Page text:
Mazda hits the spot with new MX-5
Fourth generation of iconic sports car more lightweight, economical and faster than previous models
The 1.5-litre is actually faster than the outgoing 1.8-litre, hitting 100km/h from standing start in 8.3 seconds.
The first thing that strikes you about the MX-5 is its compact size. The car is noticeably smaller and lower than its predecessor
Date Reviewed: August 24, 2015
Whisper it, and only among friends, but it’s okay to own a sports car again. In the ignominy of the economic crash it was uncouth to be seen in one. You felt uncomfortable at traffic lights, as people looked on with disdain. Within the months between the spring of 2008 and the winter of that year, admiring glances and thumbs-up were swapped for dirty looks and extended index fingers. I briefly considered getting removable decals for the cars, to indicate that they were test models, not my own.
Suddenly, with this year’s new-car sales topping 100,000, there’s an air of positivity in the motoring world. What’s more, with Mazda’s new MX-5 you have a car that evokes admiration rather than envy, is relatively affordable and offers all the fun that lightweight sports cars have been meant to epitomise since their arrival on the scene, in the 1950s.
The beauty of the MX-5 has always been that it lacks much of the arrogance of many of its rivals. It’ s not trying to be some sort of motoring metaphor for the owner’s bank balance; instead the message it sends out is that its owner likes to drive and is carefree enough to put that pleasure ahead of the comforts that come with larger cars or ones with more menace.
If the SUV fad is a reflection of motoring aggression, the bouncer at the nightclub, then the MX-5 is that ever-smiling dancer who doesn’t mind if they’re the only person on the dance floor so long as the tunes are good.
Fourth generationThis is the fourth generation of the iconic little Mazda, and this model is more curvaceous, taut, lightweight and economical – and faster. The first thing that strikes you about the MX-5 is its compactness. The car is noticeably smaller and lower than its predecessor, with tiny overhangs at either end. In what is always an aspiration in a sports car, the four wheels really are at the far corners of the car. Mazda engineers have worked hard to get the weight balance right, with a 50:50 split on each axle, and the result is an incredibly tidy package.
Styling is a lot sharper than in the past, with touches that would not look out of place on a BMW two-seater.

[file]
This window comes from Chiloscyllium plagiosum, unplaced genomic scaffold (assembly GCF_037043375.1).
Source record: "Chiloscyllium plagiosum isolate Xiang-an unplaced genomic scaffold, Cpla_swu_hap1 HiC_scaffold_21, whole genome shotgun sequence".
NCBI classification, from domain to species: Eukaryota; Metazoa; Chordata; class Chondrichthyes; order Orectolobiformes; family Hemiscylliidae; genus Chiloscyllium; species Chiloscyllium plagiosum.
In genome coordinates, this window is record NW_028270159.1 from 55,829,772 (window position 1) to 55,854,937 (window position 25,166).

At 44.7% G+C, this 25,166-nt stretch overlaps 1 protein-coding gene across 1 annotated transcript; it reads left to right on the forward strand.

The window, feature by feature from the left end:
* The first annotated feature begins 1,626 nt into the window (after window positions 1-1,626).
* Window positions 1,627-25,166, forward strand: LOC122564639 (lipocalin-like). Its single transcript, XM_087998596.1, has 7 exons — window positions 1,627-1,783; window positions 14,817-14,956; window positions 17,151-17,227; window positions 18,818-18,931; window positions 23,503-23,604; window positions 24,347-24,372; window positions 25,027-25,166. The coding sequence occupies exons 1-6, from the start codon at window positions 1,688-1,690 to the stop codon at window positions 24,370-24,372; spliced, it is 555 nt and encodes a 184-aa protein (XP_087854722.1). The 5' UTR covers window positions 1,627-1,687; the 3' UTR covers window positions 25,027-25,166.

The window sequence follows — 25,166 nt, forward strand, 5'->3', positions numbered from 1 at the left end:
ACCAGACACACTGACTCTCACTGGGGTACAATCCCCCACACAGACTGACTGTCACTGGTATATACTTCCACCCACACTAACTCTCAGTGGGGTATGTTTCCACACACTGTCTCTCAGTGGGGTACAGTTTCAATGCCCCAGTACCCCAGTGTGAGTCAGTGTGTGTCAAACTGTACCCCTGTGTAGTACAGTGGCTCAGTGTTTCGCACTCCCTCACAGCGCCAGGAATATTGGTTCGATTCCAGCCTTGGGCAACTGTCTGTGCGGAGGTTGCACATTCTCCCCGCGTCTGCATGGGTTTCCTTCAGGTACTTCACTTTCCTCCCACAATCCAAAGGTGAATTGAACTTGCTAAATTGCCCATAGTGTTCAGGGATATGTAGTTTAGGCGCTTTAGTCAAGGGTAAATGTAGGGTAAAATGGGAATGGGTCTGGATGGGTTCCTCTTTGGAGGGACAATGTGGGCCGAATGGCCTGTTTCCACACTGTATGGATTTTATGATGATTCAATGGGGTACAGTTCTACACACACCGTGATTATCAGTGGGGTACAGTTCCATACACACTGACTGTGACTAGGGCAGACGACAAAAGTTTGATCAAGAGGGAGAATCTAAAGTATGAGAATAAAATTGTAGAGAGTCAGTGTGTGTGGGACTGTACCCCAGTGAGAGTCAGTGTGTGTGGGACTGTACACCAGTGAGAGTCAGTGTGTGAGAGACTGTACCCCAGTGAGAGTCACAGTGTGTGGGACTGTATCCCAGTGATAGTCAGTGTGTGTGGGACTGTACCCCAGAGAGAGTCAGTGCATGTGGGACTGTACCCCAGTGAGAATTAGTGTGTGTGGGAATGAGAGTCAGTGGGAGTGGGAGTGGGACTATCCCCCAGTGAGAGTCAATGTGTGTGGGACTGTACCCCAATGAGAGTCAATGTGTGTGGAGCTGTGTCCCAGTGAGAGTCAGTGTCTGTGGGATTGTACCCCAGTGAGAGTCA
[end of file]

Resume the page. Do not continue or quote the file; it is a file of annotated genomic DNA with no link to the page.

The cabin is rather cramped, with the car wrapping around its occupants. It’s no problem to stretch across from the driver’s seat and open the passenger door. You don’t even have to strain. From the low-set driver’s seat – 20mm lower than the outgoing car’s – the eyeline is focussed on the road and the rev counter that dominates the binnacle. Naturally to hand is a stubby short-throw gearstick and, next to it, the handbrake.
The gearbox is wonderfully smooth and natural. That’s lucky, for the 1.5-litre petrol engine puts out 131bhp but has a relatively tame torque curve, with just 150Nm on offer, so you need to change gear quite a bit to get the most from the engine.
Yet that’s something you’re eager to do in the MX-5. It feels a natural part of the experience that you should be flicking that little stubby stick through its gates.
The 1.5-litre is actually faster than the outgoing 1.8-litre, hitting 100km/h from a standing start in 8.3 seconds, while delivering official fuel consumption of six litres per 100km (47mpg) and emissions of 139g/km, reducing the annual motor tax for owners to €280, from €447 for the old version.
Sadly Irish buyers will not be offered the more powerful 2-litre petrol version, which also comes with a limited-slip differential for more cornering fun. That will be on sale in the UK but not here.
Another endearing feature about the rag top on the MX-5 is that Mazda has forgone fancy electric motors and needless electronics: it’s all manual and can be done with one arm. Click a lever behind your shoulder, reach back and pull the little canvas roof forwards, clip the lever in place and, hey presto, you’re dry. It’s simple, idiotproof and faster than any whizz-bang motor can manage.
Direct rivalsStarting at just under €28,000, it’s clearly not a practical purchase, but as a second car it’s so much fun. And it has no direct sport-car rivals in that price bracket.
Mazda has smartly created a niche for the MX-5 and fended off any potential rivals by creating a loyal fan base for the car, one that admittedly hasn’t been active in Ireland for several years.
By now you have gleaned that I’m smitten by the MX-5. Maybe I’m having a midlife crisis. But if at any time you’ve dreamed of owning a sports car, then this is the one you need. For the fun it delivers behind the wheel, the go-kart steering feel, the open-top motoring opportunities and the nippy if never quite racy performance, this is the most affordable sports car on the market.
There are faster cars for the price, and several are far more practical, yet this taut and tidy little package retains a DNA lineage to the glory days of open-top sports-car motoring, the world of MGBs and days spent driving for pleasure and exploring the countryside. But, as it’s a Mazda, you won’t need a mechanic on speed dial.